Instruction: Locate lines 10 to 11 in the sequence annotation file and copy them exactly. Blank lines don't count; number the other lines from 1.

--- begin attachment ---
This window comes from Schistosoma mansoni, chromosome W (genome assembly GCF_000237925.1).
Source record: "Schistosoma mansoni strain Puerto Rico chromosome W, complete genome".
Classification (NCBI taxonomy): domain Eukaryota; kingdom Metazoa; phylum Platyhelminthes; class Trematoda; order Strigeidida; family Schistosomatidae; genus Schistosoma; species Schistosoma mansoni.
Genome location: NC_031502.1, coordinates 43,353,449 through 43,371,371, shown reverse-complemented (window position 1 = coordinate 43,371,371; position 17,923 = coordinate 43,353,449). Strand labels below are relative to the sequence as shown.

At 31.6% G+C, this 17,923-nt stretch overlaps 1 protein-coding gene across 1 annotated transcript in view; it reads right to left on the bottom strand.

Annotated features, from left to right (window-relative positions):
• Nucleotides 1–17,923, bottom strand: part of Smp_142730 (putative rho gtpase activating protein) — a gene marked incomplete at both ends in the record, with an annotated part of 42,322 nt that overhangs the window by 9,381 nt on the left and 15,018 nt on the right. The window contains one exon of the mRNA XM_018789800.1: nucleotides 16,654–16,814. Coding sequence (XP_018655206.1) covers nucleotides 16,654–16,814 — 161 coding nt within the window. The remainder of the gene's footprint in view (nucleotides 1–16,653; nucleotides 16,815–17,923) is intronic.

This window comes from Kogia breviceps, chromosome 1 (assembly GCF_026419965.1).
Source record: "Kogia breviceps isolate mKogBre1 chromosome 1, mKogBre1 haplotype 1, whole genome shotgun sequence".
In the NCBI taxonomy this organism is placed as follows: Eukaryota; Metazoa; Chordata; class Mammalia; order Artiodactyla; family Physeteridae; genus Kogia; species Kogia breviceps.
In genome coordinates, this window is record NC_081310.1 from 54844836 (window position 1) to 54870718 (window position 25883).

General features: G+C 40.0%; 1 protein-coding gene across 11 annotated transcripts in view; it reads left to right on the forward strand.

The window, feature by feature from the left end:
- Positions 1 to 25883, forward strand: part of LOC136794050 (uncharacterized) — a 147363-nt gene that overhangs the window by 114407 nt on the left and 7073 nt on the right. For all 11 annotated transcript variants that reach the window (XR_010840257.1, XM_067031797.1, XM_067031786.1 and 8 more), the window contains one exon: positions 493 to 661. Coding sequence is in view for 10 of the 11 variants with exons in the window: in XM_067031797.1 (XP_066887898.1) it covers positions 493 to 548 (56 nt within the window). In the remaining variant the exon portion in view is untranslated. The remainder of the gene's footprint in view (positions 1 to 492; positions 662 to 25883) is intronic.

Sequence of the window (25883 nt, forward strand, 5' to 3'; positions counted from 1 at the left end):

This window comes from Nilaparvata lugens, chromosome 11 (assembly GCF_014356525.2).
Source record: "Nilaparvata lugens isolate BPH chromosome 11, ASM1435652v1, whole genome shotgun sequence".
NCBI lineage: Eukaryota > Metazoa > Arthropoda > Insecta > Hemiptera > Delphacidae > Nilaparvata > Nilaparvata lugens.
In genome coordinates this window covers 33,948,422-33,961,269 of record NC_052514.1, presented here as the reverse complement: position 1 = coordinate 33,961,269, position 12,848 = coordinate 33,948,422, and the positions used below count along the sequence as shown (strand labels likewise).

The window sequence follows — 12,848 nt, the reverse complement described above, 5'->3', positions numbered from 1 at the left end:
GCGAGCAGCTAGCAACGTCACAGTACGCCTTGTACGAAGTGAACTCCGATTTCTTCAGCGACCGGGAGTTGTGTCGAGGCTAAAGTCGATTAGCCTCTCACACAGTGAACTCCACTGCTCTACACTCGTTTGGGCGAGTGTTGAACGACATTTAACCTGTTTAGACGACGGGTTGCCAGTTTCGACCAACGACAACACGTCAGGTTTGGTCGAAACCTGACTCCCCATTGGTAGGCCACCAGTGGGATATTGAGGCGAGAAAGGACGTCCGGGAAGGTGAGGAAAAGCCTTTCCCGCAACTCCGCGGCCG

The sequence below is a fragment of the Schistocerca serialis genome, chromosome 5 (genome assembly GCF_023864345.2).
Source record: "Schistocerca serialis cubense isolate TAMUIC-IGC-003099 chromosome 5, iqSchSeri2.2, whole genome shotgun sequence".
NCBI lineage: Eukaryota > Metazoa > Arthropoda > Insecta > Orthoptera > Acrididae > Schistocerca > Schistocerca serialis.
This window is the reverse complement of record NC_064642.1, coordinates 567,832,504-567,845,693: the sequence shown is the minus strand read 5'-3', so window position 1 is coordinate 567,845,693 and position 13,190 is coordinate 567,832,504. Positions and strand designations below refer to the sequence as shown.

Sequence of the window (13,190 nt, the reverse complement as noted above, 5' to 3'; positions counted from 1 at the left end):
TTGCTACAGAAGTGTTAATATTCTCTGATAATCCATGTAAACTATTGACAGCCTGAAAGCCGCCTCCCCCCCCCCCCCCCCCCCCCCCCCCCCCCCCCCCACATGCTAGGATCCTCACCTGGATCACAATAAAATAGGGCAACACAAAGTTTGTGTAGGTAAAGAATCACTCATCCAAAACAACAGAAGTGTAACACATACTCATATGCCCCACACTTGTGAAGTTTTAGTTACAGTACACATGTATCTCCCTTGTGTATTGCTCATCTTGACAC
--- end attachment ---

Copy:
In the NCBI taxonomy this organism is placed as follows: Eukaryota; Metazoa; Chordata; class Mammalia; order Artiodactyla; family Physeteridae; genus Kogia; species Kogia breviceps.
In genome coordinates, this window is record NC_081310.1 from 54844836 (window position 1) to 54870718 (window position 25883).